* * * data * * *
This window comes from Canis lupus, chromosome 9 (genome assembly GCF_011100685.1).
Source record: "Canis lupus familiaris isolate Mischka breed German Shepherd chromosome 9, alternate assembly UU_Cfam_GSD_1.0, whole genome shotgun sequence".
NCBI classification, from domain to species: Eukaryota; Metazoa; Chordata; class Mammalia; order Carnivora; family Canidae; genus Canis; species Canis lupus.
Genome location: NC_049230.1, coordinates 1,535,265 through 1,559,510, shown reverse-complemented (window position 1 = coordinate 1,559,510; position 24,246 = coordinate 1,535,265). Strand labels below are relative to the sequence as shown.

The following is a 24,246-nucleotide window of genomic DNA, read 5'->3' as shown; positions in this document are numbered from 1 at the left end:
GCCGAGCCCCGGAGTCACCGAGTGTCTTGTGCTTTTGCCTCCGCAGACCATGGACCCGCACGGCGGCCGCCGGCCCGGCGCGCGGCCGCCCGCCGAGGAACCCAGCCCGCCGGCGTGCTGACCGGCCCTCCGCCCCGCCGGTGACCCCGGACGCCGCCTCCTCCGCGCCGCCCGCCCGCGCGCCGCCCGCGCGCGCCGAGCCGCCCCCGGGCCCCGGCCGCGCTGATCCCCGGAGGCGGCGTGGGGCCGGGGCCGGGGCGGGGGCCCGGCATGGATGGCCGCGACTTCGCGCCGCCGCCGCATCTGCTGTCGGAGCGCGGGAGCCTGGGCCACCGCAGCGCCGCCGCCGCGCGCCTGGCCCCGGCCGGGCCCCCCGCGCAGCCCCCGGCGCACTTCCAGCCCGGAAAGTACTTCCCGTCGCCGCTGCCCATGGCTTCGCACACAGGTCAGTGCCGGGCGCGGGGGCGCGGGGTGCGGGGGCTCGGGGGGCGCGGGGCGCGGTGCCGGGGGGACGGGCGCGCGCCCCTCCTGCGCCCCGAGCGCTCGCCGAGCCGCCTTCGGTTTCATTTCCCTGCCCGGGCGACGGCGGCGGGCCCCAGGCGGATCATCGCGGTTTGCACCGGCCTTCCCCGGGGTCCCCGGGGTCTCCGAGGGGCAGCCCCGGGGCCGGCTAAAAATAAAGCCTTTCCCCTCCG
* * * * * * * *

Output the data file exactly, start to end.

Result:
This window comes from Canis lupus, chromosome 9 (genome assembly GCF_011100685.1).
Source record: "Canis lupus familiaris isolate Mischka breed German Shepherd chromosome 9, alternate assembly UU_Cfam_GSD_1.0, whole genome shotgun sequence".
NCBI classification, from domain to species: Eukaryota; Metazoa; Chordata; class Mammalia; order Carnivora; family Canidae; genus Canis; species Canis lupus.
Genome location: NC_049230.1, coordinates 1,535,265 through 1,559,510, shown reverse-complemented (window position 1 = coordinate 1,559,510; position 24,246 = coordinate 1,535,265). Strand labels below are relative to the sequence as shown.

The following is a 24,246-nucleotide window of genomic DNA, read 5'->3' as shown; positions in this document are numbered from 1 at the left end:
GCCGAGCCCCGGAGTCACCGAGTGTCTTGTGCTTTTGCCTCCGCAGACCATGGACCCGCACGGCGGCCGCCGGCCCGGCGCGCGGCCGCCCGCCGAGGAACCCAGCCCGCCGGCGTGCTGACCGGCCCTCCGCCCCGCCGGTGACCCCGGACGCCGCCTCCTCCGCGCCGCCCGCCCGCGCGCCGCCCGCGCGCGCCGAGCCGCCCCCGGGCCCCGGCCGCGCTGATCCCCGGAGGCGGCGTGGGGCCGGGGCCGGGGCGGGGGCCCGGCATGGATGGCCGCGACTTCGCGCCGCCGCCGCATCTGCTGTCGGAGCGCGGGAGCCTGGGCCACCGCAGCGCCGCCGCCGCGCGCCTGGCCCCGGCCGGGCCCCCCGCGCAGCCCCCGGCGCACTTCCAGCCCGGAAAGTACTTCCCGTCGCCGCTGCCCATGGCTTCGCACACAGGTCAGTGCCGGGCGCGGGGGCGCGGGGTGCGGGGGCTCGGGGGGCGCGGGGCGCGGTGCCGGGGGGACGGGCGCGCGCCCCTCCTGCGCCCCGAGCGCTCGCCGAGCCGCCTTCGGTTTCATTTCCCTGCCCGGGCGACGGCGGCGGGCCCCAGGCGGATCATCGCGGTTTGCACCGGCCTTCCCCGGGGTCCCCGGGGTCTCCGAGGGGCAGCCCCGGGGCCGGCTAAAAATAAAGCCTTTCCCCTCCG